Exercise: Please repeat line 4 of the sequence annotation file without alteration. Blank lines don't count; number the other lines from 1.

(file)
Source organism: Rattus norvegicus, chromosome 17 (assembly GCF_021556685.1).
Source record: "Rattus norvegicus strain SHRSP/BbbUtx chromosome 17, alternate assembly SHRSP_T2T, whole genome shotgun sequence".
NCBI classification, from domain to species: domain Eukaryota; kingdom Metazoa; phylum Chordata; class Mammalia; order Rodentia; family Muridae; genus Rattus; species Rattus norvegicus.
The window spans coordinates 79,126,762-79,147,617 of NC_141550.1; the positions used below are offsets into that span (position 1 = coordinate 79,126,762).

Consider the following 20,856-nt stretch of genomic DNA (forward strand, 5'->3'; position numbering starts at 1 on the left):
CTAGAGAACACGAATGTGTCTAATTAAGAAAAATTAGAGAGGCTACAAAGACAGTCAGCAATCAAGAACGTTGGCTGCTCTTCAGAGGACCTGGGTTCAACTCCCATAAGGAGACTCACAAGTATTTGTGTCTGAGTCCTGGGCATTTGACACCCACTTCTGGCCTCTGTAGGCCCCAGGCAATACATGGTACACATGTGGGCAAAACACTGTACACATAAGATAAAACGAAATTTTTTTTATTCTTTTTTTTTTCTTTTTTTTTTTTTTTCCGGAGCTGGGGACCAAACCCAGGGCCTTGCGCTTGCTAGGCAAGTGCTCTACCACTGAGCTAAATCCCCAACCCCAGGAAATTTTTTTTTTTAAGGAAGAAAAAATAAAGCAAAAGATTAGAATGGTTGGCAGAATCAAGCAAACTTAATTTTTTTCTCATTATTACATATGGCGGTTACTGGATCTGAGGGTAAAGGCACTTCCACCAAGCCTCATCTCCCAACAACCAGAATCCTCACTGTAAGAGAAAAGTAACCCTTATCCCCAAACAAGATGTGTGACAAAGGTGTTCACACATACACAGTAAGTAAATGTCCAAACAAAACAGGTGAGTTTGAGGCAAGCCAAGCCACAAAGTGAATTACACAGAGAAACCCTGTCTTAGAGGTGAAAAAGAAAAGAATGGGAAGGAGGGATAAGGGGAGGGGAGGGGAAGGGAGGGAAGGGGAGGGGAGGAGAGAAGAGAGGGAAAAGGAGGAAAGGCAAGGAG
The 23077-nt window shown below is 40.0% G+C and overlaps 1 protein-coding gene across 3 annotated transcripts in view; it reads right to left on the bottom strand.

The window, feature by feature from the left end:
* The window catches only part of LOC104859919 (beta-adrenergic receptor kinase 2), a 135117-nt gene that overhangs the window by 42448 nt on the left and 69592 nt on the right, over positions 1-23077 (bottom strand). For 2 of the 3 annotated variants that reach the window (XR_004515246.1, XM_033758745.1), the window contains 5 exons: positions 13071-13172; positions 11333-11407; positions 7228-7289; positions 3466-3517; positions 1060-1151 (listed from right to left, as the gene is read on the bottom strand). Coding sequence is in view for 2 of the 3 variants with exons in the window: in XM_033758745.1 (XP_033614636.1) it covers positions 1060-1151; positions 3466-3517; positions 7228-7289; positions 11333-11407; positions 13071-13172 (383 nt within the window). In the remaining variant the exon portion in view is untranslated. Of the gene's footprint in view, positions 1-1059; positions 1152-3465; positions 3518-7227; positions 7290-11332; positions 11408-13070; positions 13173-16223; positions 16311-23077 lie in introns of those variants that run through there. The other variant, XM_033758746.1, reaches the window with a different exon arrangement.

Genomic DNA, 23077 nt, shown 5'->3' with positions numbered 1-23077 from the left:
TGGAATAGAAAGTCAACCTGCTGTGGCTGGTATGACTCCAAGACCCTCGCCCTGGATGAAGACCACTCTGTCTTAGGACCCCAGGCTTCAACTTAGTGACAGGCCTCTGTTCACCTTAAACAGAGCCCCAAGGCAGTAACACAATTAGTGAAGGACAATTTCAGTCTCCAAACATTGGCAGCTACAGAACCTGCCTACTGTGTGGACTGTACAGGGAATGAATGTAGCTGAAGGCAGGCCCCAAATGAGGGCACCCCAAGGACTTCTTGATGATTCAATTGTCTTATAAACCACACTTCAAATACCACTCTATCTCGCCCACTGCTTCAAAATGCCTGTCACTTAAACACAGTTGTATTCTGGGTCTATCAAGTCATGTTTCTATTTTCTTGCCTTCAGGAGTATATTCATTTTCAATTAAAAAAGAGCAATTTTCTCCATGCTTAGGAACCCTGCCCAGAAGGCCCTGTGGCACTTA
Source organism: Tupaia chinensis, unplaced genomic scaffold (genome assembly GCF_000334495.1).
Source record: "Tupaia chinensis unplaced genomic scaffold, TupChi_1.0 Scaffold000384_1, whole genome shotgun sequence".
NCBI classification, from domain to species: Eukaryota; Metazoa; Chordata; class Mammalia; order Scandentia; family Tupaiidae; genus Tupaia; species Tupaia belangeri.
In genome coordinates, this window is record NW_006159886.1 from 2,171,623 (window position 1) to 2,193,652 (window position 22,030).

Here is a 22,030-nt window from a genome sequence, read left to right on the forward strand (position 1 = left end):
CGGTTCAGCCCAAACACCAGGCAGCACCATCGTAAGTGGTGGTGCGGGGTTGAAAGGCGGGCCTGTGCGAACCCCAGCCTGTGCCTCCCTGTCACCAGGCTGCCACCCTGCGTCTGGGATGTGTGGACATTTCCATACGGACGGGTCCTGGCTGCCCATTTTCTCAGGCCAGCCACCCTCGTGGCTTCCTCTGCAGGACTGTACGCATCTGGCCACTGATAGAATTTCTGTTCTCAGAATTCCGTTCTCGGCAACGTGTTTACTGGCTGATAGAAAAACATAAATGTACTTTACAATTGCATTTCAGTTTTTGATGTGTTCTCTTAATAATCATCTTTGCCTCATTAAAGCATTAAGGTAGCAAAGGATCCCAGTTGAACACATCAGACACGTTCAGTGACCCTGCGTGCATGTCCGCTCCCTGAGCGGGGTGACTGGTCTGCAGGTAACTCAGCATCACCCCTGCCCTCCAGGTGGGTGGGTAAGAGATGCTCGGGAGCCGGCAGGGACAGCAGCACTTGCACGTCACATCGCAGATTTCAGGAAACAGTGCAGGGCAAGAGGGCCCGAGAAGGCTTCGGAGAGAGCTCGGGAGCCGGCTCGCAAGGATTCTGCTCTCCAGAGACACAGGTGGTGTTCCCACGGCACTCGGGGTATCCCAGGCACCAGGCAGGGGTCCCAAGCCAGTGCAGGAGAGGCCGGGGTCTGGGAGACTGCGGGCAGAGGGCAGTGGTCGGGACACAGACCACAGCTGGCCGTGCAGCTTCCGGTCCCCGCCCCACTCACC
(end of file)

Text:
The window spans coordinates 79,126,762-79,147,617 of NC_141550.1; the positions used below are offsets into that span (position 1 = coordinate 79,126,762).